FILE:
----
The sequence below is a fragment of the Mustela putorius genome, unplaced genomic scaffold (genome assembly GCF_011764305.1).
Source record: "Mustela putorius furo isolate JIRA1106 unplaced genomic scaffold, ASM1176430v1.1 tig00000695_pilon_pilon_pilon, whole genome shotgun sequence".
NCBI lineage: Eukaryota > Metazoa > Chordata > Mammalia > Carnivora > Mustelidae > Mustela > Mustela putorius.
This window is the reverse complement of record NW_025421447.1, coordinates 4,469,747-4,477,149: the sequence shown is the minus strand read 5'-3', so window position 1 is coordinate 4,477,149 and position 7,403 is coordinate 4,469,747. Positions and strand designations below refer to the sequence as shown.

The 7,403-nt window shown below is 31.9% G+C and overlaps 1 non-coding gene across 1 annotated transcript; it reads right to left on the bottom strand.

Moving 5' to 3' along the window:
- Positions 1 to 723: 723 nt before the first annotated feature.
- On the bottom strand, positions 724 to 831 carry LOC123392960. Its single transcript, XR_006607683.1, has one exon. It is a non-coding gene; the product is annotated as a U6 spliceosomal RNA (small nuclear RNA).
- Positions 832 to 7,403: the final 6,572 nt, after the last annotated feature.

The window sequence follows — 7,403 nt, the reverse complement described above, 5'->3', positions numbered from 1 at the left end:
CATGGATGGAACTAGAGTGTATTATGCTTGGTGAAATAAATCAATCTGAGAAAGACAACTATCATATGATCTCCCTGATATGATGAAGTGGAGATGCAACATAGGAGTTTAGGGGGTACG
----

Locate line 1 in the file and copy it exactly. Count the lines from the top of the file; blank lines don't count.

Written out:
The sequence below is a fragment of the Mustela putorius genome, unplaced genomic scaffold (genome assembly GCF_011764305.1).